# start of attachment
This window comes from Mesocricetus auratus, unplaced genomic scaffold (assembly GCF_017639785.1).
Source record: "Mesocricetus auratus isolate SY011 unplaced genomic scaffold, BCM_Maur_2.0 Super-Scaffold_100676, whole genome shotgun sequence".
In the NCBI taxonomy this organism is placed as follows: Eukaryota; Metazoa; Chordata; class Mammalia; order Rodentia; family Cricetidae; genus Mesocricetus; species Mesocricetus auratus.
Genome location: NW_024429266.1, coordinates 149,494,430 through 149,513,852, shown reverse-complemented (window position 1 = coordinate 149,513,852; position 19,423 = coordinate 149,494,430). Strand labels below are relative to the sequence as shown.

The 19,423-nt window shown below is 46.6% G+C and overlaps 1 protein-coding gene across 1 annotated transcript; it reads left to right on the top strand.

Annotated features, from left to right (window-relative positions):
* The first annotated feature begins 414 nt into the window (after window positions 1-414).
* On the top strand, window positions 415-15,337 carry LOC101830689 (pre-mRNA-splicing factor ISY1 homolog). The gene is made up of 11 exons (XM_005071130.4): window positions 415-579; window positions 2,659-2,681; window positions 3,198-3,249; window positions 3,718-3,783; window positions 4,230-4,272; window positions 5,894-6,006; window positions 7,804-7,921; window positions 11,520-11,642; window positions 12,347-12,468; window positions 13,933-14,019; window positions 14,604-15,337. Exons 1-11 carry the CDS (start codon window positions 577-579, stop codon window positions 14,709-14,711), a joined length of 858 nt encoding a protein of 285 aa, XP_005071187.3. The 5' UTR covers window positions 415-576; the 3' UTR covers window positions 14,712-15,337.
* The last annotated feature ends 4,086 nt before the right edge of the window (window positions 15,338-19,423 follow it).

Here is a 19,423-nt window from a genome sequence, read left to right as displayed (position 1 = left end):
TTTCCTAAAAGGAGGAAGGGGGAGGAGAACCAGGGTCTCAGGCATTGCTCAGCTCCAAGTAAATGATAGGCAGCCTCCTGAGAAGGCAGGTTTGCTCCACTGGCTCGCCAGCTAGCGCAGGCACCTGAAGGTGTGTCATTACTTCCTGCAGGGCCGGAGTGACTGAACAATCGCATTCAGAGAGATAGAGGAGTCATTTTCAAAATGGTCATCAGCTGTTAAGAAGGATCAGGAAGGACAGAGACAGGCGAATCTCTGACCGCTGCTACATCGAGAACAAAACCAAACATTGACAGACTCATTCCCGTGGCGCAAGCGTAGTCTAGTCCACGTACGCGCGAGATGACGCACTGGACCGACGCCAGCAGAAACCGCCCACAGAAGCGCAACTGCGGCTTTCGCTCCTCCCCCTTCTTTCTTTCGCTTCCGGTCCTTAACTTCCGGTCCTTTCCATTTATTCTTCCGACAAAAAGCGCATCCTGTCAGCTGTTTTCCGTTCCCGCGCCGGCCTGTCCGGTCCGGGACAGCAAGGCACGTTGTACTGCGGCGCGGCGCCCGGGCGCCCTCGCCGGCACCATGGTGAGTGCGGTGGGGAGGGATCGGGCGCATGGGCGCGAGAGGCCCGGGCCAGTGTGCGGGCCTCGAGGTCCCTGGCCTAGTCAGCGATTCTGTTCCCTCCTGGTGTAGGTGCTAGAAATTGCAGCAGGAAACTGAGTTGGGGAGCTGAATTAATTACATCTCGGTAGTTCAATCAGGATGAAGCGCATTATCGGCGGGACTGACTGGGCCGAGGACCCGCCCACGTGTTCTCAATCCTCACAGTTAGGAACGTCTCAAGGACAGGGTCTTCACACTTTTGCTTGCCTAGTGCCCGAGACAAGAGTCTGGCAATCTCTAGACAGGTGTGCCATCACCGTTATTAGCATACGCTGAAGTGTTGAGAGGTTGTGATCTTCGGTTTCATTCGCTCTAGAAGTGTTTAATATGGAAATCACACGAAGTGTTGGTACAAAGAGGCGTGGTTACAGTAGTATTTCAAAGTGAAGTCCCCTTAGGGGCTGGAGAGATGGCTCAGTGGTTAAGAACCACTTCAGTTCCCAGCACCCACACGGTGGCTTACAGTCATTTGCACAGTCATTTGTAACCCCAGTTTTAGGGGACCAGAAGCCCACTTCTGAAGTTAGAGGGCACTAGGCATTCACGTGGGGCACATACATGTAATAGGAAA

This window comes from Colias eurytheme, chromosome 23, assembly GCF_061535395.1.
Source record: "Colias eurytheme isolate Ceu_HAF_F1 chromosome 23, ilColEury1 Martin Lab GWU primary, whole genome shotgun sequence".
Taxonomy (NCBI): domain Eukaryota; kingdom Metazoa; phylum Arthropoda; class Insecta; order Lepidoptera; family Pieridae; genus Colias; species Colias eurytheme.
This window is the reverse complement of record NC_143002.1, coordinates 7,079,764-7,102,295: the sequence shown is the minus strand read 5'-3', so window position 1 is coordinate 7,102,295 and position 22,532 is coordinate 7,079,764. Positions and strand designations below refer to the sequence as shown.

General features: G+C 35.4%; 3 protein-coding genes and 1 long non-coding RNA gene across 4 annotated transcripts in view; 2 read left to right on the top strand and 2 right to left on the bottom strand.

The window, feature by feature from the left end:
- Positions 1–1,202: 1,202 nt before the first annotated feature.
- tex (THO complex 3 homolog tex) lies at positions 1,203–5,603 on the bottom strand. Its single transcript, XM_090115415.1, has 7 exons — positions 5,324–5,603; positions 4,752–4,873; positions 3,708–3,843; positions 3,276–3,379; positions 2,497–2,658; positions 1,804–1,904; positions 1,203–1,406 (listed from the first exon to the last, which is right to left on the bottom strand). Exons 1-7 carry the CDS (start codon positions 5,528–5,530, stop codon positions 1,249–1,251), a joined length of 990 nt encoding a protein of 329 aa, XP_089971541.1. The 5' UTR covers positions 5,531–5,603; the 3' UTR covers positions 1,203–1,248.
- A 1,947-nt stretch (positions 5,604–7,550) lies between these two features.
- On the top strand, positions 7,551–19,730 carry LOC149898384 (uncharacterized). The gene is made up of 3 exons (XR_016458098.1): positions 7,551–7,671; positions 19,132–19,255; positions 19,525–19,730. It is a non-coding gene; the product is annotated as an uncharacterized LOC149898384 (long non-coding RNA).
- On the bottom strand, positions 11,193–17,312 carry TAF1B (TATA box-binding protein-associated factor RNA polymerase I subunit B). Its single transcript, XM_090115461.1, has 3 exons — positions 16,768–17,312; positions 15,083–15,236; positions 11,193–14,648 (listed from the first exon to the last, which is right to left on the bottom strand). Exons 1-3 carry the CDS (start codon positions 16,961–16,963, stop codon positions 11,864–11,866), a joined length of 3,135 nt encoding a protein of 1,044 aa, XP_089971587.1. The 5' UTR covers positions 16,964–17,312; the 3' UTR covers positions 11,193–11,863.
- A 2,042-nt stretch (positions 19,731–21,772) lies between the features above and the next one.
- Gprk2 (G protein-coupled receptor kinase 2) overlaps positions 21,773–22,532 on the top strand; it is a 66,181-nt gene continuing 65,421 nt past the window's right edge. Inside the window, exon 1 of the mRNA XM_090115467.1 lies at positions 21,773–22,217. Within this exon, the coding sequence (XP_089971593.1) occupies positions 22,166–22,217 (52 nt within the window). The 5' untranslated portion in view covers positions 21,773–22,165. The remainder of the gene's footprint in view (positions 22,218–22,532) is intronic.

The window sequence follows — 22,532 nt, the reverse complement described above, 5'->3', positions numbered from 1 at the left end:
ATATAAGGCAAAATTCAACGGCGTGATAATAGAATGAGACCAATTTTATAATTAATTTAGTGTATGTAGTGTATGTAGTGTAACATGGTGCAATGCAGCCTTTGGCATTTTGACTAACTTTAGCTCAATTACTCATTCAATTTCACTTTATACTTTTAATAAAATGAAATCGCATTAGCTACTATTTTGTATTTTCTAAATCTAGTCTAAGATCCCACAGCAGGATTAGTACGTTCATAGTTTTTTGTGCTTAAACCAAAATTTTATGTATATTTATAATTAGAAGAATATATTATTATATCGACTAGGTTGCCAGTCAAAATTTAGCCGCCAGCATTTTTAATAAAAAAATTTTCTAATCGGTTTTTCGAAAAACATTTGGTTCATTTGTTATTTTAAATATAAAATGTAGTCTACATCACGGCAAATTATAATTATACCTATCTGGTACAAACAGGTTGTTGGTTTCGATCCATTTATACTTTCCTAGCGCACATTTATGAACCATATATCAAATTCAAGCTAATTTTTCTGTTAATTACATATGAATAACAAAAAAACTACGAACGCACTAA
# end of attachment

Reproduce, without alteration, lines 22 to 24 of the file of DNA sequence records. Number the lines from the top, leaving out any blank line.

- On the bottom strand, positions 11,193–17,312 carry TAF1B (TATA box-binding protein-associated factor RNA polymerase I subunit B). Its single transcript, XM_090115461.1, has 3 exons — positions 16,768–17,312; positions 15,083–15,236; positions 11,193–14,648 (listed from the first exon to the last, which is right to left on the bottom strand). Exons 1-3 carry the CDS (start codon positions 16,961–16,963, stop codon positions 11,864–11,866), a joined length of 3,135 nt encoding a protein of 1,044 aa, XP_089971587.1. The 5' UTR covers positions 16,964–17,312; the 3' UTR covers positions 11,193–11,863.
- A 2,042-nt stretch (positions 19,731–21,772) lies between the features above and the next one.
- Gprk2 (G protein-coupled receptor kinase 2) overlaps positions 21,773–22,532 on the top strand; it is a 66,181-nt gene continuing 65,421 nt past the window's right edge. Inside the window, exon 1 of the mRNA XM_090115467.1 lies at positions 21,773–22,217. Within this exon, the coding sequence (XP_089971593.1) occupies positions 22,166–22,217 (52 nt within the window). The 5' untranslated portion in view covers positions 21,773–22,165. The remainder of the gene's footprint in view (positions 22,218–22,532) is intronic.